WO2009056638A1 (en) 2007-11-02 2009-05-07 Nortel Networks Limited Synchronization of network nodes
US20090129301A1 (en) 2007-11-15 2009-05-21 Nokia Corporation And Recordation Configuring a user device to remotely access a private network
KR100932270B1 (en) 2007-11-29 2009-12-16 한국전자통신연구원 Time synchronization method in wireless sensor network
US7821958B2 (en) 2007-12-21 2010-10-26 Belair Networks Inc. Method for estimating and monitoring timing errors in packet data networks
US8325616B2 (en) 2008-01-17 2012-12-04 Broadcom Corporation Method and system for determination and exchange of network timing information
JP4705656B2 (en) 2008-04-22 2011-06-22 エヌ・ティ・ティ・コミュニケーションズ株式会社 Address conversion apparatus, the address translation program
US8339959B1 (en) 2008-05-20 2012-12-25 Juniper Networks, Inc. Streamlined packet forwarding using dynamic filters for routing and security in a shared forwarding plane
US8416812B2 (en) 2008-09-22 2013-04-09 Codrut Radu Radulescu Network timing synchronization systems
CN101742633A (en) 2008-11-14 2010-06-16 华为技术有限公司 Wireless access network element and wireless access realization method and system
GB2478470B8 (en) 2008-11-17 2014-05-21 Sierra Wireless Inc Method and apparatus for network port and netword address translation
US8275087B2 (en) 2008-12-19 2012-09-25 Alcatel Lucent Frequency synchronization using first and second frequency error estimators
US9276591B2 (en) 2008-12-19 2016-03-01 Alcatel Lucent Frequency synchronization with compensation of phase error accumulation responsive to a detected discontinuity
US8300749B2 (en) 2008-12-19 2012-10-30 Alcatel Lucent Method, apparatus and system for frequency synchronization between devices communicating over a packet network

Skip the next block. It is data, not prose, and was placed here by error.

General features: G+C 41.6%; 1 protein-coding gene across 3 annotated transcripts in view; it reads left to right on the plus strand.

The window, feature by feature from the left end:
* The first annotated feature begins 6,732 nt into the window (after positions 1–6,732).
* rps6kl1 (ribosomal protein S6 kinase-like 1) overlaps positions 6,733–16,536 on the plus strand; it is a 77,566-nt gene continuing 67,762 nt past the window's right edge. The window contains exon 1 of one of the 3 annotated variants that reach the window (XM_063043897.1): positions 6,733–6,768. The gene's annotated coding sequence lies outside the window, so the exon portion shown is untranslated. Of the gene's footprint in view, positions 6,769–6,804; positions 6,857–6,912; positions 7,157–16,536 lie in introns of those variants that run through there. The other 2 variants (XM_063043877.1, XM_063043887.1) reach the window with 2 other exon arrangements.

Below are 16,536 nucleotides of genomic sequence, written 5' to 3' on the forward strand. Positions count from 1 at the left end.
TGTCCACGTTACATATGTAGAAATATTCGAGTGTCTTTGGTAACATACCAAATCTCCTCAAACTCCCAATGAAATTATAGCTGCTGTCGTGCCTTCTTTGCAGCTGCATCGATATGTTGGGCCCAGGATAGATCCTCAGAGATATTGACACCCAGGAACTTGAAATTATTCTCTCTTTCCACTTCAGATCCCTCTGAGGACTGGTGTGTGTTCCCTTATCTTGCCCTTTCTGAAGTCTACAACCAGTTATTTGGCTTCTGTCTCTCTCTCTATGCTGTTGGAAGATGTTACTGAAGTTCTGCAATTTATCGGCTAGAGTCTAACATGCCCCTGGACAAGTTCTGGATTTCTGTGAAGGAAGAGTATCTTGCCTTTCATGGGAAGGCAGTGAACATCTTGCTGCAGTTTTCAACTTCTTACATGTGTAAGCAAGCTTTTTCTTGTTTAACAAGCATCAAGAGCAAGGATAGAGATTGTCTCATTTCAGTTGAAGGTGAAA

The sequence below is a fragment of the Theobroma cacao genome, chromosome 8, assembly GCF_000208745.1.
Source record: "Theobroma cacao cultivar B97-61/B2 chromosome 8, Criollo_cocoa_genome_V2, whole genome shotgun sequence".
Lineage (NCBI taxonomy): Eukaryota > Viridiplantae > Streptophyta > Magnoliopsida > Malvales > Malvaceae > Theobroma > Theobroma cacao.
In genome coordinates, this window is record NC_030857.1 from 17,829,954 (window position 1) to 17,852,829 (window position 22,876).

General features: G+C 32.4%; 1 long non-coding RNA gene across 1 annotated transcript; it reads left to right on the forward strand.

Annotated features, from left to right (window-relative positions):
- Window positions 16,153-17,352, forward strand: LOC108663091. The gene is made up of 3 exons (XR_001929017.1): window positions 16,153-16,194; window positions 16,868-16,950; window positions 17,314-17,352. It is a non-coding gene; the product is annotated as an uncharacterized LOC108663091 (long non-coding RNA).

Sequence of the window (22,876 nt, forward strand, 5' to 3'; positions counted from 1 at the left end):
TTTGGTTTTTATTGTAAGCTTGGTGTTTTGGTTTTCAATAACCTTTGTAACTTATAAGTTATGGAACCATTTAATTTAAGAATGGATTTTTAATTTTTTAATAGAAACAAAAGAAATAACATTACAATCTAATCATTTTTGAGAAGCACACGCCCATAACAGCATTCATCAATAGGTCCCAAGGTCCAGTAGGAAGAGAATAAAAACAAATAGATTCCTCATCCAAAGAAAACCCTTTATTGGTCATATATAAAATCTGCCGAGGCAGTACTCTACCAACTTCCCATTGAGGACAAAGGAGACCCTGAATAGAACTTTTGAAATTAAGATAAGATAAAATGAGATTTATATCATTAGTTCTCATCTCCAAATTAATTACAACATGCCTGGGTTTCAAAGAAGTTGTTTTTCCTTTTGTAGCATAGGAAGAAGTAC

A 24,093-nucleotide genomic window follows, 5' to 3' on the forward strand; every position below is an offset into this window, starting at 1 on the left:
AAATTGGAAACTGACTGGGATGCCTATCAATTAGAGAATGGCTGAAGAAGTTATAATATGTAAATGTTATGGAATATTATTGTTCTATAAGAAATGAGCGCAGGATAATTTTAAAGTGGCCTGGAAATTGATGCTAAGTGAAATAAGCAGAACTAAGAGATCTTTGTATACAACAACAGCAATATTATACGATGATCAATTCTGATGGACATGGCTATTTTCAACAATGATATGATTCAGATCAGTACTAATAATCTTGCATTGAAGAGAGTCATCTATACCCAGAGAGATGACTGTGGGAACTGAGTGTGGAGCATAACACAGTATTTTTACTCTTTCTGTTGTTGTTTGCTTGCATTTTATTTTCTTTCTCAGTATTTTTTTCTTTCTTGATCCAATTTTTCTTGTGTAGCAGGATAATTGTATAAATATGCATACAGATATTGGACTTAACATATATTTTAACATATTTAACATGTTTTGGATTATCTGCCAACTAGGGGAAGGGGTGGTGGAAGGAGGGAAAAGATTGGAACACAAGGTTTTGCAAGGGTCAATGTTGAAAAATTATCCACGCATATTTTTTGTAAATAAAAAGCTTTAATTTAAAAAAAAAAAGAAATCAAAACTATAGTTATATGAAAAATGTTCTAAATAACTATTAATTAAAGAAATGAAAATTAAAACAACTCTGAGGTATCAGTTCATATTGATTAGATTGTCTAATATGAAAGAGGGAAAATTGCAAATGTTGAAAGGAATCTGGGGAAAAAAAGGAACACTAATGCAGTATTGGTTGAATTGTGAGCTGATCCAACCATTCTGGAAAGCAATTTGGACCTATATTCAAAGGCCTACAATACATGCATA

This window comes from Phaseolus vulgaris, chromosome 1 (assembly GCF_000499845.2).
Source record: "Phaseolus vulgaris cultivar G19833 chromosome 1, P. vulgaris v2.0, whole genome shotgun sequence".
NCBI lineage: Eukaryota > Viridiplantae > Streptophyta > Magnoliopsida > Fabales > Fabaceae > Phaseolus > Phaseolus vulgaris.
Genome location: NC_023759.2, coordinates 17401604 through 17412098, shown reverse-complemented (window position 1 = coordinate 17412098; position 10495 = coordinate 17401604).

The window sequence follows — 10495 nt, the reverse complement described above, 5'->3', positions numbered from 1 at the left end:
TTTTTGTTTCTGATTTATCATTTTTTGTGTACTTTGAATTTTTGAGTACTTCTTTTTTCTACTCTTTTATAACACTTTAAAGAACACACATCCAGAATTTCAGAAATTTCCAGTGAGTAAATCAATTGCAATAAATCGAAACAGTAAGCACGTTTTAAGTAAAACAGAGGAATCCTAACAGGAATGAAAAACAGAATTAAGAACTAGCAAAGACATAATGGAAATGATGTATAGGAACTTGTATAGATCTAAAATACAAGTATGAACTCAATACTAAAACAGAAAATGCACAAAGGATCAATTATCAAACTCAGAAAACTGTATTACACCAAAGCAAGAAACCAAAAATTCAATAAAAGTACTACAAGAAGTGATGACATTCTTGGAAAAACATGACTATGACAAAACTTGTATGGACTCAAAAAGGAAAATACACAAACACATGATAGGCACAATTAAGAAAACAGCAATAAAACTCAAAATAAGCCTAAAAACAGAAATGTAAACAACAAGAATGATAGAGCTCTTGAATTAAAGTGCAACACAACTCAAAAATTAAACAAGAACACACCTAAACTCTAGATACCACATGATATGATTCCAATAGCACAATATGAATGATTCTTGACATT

US8385230B2 (en) 2009-02-25 2013-02-26 Microsoft Corporation Automatic network address assignment in a wireless mesh
US8391271B2 (en) 2009-03-19 2013-03-05 Bae Systems Information And Electronic Systems Integration Inc. Time synchronization for distributed mobile ad hoc networks
US8031747B2 (en) 2009-04-29 2011-10-04 Juniper Networks, Inc. Apparatus and method of compensating for clock frequency and phase variations by processing packet delay values
KR101028470B1 (en) 2009-05-07 2011-04-14 이화여자대학교 산학협력단 Method and Apparatus for Searching IP Address
US8018972B2 (en) 2009-06-30 2011-09-13 Alcatel Lucent Timing over packet performance
US9083587B2 (en) * 2009-08-21 2015-07-14 Cisco Technology, Inc. Port chunk allocation in network address translation
US8718482B1 (en) 2009-11-10 2014-05-06 Calix, Inc. Transparent clock for precision timing distribution
RU2504086C1 (en) 2009-11-19 2014-01-10 Телефонактиеболагет Л М Эрикссон (Пабл) Sychronisation network configuration
US8274999B2 (en) 2009-11-20 2012-09-25 Symmetricom, Inc. Method and apparatus for analyzing and qualifying packet networks
CN102082697A (en) 2009-11-27 2011-06-01 华为技术有限公司 Communication path asymmetric time delay measuring method, device and system
US8670459B2 (en) 2009-11-30 2014-03-11 Juniper Networks, Inc. Apparatus and method of scheduling timing packets to enhance time distribution in telecommunication networks
EP2333993B1 (en) 2009-12-09 2013-02-13 Alcatel Lucent Automatic management of timestamp-based synchronisation protocols
US8812739B2 (en) 2009-12-17 2014-08-19 Cisco Technology, Inc. Recalibration of precision clocks in a computer network
WO2011072881A1 (en) 2009-12-17 2011-06-23 Telefonaktiebolaget L M Ericsson (Publ) Configuration of synchronisation network having synchronization trails for time sync and frequency sync
US8819161B1 (en) 2010-01-18 2014-08-26 Marvell International Ltd. Auto-syntonization and time-of-day synchronization for master-slave physical layer devices
US8630315B2 (en) 2010-02-17 2014-01-14 Ciena Corporation Ethernet network synchronization systems and methods